I’m not sure whether it’s coincidence or a nifty marketing move, but the home release of Turbo Kid hits UK shelves on the same day as the mighty Mad Max: Fury Road. That’s nicely fitting as the Mad Max series is one of the cultural touchstones that Turbo Kid is drawing from. It’s a love letter to a genre that was damn near created by George Miller‘s post-apocalyptic trailblazers. Starting life as a contest entry called “T is for Turbo” created to feature in indie horror anthology The ABCs of Death, the directing/writing team of François Simard, Anouk Whissell and Yoann-Karl Whissell moved past not being picked for what ended up being a rather crappy film and expanded their concept into the fully-fledged Turbo Kid.
In the BMX dominated post-apocalyptic future of 1997, a survivor known as The Kid (Munro Chambers) lives alone in a bunker full of scavenged trinkets and supplies. He obsesses over comic books, especially the ones about a character named Turbo Rider. On one of his scavenging missions he meets a young woman named Apple (Laurence Leboeuf) who decides that they should be best friends forever and after some initial reluctance, the two team up. However, their paths end up crossing the vicious Zeus (Michael Ironside), a warlord who controls the Wasteland’s water supply.
Nostalgia still has a massive influence over the current pop culture climate and you can’t move without bumping into something spoofing the 1980s. It’s starting to feel a little played out to me, but Turbo Kid has gone a long way into convincing me that that particular mine may still have something to give. It’s an unashamed throwback to the video store B movie knock-offs of the past-the kind of budget titles that never lived up to their eye-catching box art However, unlike something like the recent crowdfunded film Kung Fury, it aims for something deeper than “weren’t the ’80s craaaazy?” humour. Turbo Kid is a functional story in its own right and manages to be quirky, romantic, funny and ridiculously gory at the same time. The performances are great and ground the whole thing. Most of the cast play it absolutely straight. Munro Chambers makes an affable lead, but MVP for me was Laurence Lebeouf. Apple is a tough character to get right. She’s an excitable, enthusiastic manic pixie dream girl type who never crosses into annoying territory. I thought she was fantastic and her relationship with The Kid is genuinely sweet. It’s also a treat to see genre master Michael Ironside scowl and ham his way through proceedings.
What I was impressed by most with Turbo Kid was how well it balances its various elements. It never tips the balance into out-and-out zany spoofery, which I appreciated. When Apple is introduced, it threatened to turn into a cutesy indie romance, but before I started to feel bile rising in my throat, the film developed into a legitimately charming story that happens to have insane fights and buckets of over-the-top gore. Like with all the best genre parodies, you can feel the affection for the thing being lampooned. The writers/directors know these films inside out and have lifted story conventions and character arcs and assembled them into their own original project. The film is a comedy, but doesn’t have many actual jokes. There’s slapstick violence and the occasional funny exchange, but it’s like the whole thing is a big meta joke. The casting of Michael Ironside, an actor who has played many straight-faced Zeus-like characters in the past is a perfect example of the kind of inside “gags” the film contains. The awesome synth score also compliments the film perfectly. The opening BMX sequence complete with freeze frame and pulsing main theme put a huge, goofy smile on my face.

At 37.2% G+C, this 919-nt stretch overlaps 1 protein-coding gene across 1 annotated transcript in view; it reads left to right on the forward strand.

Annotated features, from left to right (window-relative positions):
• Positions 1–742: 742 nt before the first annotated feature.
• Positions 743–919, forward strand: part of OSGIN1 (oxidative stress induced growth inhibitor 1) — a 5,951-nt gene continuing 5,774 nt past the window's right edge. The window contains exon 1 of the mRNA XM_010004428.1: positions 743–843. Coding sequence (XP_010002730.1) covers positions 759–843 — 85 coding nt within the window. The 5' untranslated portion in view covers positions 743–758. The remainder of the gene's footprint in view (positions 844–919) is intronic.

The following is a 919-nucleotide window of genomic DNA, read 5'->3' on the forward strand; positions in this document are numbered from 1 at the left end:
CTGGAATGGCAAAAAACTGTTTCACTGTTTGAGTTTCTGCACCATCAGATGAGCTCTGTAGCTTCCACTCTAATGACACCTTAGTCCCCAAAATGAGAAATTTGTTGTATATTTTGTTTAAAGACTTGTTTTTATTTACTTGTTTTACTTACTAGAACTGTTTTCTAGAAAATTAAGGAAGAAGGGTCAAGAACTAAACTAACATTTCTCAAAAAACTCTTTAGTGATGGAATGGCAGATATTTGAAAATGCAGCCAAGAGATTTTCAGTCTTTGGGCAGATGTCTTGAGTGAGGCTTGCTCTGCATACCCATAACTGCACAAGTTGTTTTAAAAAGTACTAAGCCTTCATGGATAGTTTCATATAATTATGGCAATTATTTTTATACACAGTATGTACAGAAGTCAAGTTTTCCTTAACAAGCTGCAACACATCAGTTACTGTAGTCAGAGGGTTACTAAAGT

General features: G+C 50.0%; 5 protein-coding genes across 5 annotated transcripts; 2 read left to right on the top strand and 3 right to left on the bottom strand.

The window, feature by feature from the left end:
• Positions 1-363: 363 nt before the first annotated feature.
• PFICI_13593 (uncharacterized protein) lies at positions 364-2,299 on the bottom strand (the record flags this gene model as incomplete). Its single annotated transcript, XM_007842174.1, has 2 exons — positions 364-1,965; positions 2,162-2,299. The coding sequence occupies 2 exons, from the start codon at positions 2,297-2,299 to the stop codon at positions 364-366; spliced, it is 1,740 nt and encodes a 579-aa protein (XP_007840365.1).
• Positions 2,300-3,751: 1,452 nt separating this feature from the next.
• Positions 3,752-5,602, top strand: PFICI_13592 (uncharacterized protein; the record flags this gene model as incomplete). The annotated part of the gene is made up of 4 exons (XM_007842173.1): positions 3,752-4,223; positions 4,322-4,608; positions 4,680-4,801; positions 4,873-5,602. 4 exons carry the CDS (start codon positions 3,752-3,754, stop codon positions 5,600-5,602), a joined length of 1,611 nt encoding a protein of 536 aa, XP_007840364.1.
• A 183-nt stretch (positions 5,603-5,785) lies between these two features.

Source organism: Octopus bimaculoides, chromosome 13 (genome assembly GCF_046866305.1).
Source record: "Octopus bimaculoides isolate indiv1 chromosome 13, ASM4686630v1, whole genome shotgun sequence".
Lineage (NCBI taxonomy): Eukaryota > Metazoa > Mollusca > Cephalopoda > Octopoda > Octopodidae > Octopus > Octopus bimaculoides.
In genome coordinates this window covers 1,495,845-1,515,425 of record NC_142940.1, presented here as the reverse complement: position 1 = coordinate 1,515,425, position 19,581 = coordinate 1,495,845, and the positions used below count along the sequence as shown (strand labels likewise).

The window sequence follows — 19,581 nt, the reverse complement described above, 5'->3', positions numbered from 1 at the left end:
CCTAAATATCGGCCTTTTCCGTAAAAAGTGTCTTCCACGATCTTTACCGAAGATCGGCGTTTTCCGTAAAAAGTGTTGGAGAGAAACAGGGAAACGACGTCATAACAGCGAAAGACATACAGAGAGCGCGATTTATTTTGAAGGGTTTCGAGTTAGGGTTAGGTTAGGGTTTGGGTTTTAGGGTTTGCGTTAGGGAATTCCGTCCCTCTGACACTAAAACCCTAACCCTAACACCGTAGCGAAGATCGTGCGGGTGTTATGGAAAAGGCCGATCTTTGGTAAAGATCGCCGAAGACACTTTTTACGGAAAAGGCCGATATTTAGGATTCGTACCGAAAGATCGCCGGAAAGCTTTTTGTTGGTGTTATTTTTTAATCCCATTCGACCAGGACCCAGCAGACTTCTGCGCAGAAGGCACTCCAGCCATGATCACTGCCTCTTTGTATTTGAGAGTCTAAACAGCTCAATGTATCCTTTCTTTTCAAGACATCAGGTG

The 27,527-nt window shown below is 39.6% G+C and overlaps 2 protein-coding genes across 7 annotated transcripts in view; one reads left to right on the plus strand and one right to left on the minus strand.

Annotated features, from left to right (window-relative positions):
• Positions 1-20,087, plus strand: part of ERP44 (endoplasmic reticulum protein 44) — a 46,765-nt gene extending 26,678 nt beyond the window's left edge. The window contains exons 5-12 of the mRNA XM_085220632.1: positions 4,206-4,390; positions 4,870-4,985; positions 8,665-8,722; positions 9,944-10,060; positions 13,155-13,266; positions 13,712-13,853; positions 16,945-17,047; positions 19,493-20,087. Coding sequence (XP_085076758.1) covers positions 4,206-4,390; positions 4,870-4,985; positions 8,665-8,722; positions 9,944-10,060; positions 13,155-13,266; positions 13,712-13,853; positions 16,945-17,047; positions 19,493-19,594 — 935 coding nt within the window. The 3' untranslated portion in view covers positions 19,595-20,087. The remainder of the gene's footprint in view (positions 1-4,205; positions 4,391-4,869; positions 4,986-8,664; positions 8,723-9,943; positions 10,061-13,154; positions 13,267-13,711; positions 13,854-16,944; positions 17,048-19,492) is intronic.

If you’re the sort of person who occasionally indulges in revisiting schlocky ’80s cult titles and cheers charmingly low-fi physical gore effects and the like, Turbo Kid is singing from the same weirdly specific hymn sheet you do and you should waste no time in tracking down a copy. The film’s appeal reaches further than just that subset of fans, however. I’d recommend it to most open-minded people who may like an off-kilter adventure featuring some genuinely likeable characters. I had a blast with it.
Sci-fi, Action | Canada, 2015 | 18 | Lionsgate Film | 5th October 2015 (UK) | Dir.François Simard,Anouk Whissell,
Yoann-Karl Whissell | Munro Chambers, Laurence Leboeuf, Michael Ironside |Buy: [DVD]